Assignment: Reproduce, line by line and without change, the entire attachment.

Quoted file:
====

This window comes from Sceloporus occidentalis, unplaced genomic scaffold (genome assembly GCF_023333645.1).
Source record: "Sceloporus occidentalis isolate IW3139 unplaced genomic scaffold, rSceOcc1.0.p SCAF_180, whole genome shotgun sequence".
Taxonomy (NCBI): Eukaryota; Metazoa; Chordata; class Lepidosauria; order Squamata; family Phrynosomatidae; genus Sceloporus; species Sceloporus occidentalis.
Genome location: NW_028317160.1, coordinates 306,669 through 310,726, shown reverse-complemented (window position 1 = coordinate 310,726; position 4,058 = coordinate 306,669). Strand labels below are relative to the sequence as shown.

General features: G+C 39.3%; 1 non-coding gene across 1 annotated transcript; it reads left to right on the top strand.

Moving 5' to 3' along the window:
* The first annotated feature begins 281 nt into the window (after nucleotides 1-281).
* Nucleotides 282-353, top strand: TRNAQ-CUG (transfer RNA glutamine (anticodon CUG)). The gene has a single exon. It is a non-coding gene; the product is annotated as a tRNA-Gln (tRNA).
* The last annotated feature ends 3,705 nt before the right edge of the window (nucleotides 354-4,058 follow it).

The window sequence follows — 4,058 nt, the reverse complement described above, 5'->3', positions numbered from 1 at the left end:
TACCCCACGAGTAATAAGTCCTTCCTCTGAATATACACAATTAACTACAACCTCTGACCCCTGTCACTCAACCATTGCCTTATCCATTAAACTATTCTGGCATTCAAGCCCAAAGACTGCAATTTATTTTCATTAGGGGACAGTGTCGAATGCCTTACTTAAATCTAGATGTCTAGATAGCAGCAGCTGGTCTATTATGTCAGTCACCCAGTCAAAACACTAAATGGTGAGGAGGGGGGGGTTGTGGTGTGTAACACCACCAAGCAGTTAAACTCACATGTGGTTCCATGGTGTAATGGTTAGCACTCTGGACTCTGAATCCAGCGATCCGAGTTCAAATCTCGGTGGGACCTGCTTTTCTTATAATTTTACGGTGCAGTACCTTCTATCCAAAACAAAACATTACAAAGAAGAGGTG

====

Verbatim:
This window comes from Sceloporus occidentalis, unplaced genomic scaffold (genome assembly GCF_023333645.1).
Source record: "Sceloporus occidentalis isolate IW3139 unplaced genomic scaffold, rSceOcc1.0.p SCAF_180, whole genome shotgun sequence".
Taxonomy (NCBI): Eukaryota; Metazoa; Chordata; class Lepidosauria; order Squamata; family Phrynosomatidae; genus Sceloporus; species Sceloporus occidentalis.
Genome location: NW_028317160.1, coordinates 306,669 through 310,726, shown reverse-complemented (window position 1 = coordinate 310,726; position 4,058 = coordinate 306,669). Strand labels below are relative to the sequence as shown.

General features: G+C 39.3%; 1 non-coding gene across 1 annotated transcript; it reads left to right on the top strand.

Moving 5' to 3' along the window:
* The first annotated feature begins 281 nt into the window (after nucleotides 1-281).
* Nucleotides 282-353, top strand: TRNAQ-CUG (transfer RNA glutamine (anticodon CUG)). The gene has a single exon. It is a non-coding gene; the product is annotated as a tRNA-Gln (tRNA).
* The last annotated feature ends 3,705 nt before the right edge of the window (nucleotides 354-4,058 follow it).

The window sequence follows — 4,058 nt, the reverse complement described above, 5'->3', positions numbered from 1 at the left end:
TACCCCACGAGTAATAAGTCCTTCCTCTGAATATACACAATTAACTACAACCTCTGACCCCTGTCACTCAACCATTGCCTTATCCATTAAACTATTCTGGCATTCAAGCCCAAAGACTGCAATTTATTTTCATTAGGGGACAGTGTCGAATGCCTTACTTAAATCTAGATGTCTAGATAGCAGCAGCTGGTCTATTATGTCAGTCACCCAGTCAAAACACTAAATGGTGAGGAGGGGGGGGTTGTGGTGTGTAACACCACCAAGCAGTTAAACTCACATGTGGTTCCATGGTGTAATGGTTAGCACTCTGGACTCTGAATCCAGCGATCCGAGTTCAAATCTCGGTGGGACCTGCTTTTCTTATAATTTTACGGTGCAGTACCTTCTATCCAAAACAAAACATTACAAAGAAGAGGTG